The Spanish Bride
In 1501, Catherine of Aragon journeys to England to marry Arthur, Prince of Wales. But when Arthur dies just a few months later, Catherine finds herself caught between the machinations of her father, Ferdinand, and Henry Tudor. After eight years of staving off destitution, she is chosen by Henry VIII as his bride. Eighteen years later, Henry decides on divorce, and Catherine is forced to struggle for her queenship, her loved ones, and her life.
Her story is told through the eyes of her maid, Estrella, who, in the early days, vacillates between despair and dreams fuelled by the attentions of the extremely eligible Piers Hilsey. In the later period, Estrella is more accepting of life, but she has not lost her courage or her loyalty to Catherine.
While spanning Catherine’s life from her arrival in England to her death in 1536, The Spanish Bride ignores the period when she is queen. Perhaps because this is book one in a series about Henry VIII’s wives? Or is it because the “captive” periods of Catherine’s life are considered more interesting? Whatever the case, I found this omission of nearly two decades a little startling; as a reader not intimately familiar with the historical details, I felt I needed some of them to better understand the later years. Also, the narrative skipped between the earlier and later periods, a device I found jarring for at least half the book.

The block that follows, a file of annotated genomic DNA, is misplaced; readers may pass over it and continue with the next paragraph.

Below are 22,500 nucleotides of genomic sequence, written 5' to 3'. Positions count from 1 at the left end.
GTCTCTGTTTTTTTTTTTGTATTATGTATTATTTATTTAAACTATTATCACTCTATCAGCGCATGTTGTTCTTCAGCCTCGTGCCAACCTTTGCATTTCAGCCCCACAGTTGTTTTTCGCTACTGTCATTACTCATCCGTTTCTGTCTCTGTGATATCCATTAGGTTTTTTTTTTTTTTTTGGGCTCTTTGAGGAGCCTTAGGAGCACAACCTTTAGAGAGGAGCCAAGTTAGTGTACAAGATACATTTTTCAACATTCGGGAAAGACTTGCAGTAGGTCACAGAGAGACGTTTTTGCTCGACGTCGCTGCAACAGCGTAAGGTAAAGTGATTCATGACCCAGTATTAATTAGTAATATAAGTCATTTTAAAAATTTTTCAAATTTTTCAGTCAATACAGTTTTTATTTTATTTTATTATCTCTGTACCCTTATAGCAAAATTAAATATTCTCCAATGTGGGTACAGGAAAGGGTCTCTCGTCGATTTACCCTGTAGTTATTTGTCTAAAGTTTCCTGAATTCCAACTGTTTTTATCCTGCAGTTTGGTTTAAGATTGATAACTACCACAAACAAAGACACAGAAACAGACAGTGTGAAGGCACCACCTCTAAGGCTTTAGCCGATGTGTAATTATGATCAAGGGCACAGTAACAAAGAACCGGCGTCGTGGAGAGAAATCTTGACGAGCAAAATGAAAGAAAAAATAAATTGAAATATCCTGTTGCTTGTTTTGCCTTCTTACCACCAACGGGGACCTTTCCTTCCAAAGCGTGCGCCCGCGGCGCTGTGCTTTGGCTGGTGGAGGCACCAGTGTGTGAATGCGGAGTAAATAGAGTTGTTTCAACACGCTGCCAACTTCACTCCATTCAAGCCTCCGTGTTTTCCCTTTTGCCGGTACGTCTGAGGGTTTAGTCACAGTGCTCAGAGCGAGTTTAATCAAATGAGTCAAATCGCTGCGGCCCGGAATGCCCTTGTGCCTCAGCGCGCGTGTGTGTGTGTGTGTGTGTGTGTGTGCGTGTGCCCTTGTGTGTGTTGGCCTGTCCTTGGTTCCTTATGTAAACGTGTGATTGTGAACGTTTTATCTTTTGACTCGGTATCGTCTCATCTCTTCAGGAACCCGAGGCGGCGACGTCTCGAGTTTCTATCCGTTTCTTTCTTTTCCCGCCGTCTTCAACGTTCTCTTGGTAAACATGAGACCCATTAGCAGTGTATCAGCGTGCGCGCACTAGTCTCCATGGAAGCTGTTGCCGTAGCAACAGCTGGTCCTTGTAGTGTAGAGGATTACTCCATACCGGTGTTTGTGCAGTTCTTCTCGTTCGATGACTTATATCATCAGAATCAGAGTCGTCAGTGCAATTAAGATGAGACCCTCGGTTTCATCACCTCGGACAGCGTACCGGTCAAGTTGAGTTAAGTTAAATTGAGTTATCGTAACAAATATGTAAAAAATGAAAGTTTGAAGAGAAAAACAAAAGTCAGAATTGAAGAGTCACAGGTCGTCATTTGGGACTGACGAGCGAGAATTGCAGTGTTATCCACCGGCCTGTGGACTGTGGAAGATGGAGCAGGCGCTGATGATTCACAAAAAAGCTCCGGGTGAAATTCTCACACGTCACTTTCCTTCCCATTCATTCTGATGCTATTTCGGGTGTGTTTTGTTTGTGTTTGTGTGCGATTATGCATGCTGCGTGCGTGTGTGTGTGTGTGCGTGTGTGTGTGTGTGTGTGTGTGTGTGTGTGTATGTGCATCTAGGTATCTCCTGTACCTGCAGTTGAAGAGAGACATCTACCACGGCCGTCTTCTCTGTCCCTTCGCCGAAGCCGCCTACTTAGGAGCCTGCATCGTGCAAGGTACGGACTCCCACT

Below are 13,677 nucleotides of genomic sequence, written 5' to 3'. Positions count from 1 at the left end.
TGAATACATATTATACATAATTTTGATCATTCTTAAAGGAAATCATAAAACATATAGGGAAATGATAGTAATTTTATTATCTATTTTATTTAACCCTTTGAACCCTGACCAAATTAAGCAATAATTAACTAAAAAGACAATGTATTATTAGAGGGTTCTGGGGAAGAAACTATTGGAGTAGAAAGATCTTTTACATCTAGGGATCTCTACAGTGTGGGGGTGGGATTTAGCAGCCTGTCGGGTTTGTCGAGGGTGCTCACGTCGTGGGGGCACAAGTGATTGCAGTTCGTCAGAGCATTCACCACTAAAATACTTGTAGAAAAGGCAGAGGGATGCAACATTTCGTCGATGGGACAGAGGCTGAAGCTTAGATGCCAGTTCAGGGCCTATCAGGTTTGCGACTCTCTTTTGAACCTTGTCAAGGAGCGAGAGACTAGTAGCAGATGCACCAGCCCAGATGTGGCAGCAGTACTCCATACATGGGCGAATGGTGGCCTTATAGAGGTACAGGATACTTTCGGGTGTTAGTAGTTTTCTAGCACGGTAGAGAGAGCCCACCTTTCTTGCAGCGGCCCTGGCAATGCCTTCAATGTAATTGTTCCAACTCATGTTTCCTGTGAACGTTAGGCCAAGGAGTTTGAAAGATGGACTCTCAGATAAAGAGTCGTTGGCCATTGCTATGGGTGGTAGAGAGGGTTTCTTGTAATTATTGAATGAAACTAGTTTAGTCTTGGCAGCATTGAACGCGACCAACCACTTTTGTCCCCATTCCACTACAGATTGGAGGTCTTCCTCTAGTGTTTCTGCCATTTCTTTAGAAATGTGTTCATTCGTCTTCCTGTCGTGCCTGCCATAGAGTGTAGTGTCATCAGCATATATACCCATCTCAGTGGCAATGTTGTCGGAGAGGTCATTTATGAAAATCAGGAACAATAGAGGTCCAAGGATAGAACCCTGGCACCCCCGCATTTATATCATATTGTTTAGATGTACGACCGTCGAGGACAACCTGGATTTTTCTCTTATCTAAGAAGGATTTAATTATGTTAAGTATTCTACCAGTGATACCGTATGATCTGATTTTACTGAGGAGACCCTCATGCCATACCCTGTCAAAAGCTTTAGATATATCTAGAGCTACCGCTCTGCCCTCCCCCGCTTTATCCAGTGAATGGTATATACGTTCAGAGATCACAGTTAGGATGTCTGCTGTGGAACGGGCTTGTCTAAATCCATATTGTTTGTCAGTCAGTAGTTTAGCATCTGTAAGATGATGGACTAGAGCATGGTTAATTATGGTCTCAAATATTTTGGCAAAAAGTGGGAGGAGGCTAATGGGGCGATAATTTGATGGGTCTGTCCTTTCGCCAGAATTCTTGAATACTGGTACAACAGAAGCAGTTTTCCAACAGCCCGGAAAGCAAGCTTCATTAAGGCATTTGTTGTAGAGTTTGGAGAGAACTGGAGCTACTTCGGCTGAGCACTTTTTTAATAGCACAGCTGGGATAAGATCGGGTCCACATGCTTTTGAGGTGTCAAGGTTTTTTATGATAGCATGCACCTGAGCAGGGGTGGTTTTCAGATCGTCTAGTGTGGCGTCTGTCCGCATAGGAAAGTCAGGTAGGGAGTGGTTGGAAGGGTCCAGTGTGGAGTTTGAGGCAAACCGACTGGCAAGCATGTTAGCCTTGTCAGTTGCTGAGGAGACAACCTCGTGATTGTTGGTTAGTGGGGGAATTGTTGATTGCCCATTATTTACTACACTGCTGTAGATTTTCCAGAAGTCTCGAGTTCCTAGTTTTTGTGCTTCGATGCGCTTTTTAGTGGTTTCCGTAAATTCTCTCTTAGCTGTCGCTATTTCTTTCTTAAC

I did enjoy this novel, especially the period detail – hunts and clothes and ceremony – which was worked deftly into the action. More than just another tale of Henry VIII’s first wife, The Spanish Bride shows the life-altering experiences faced by 16th century women shipped off to a foreign land.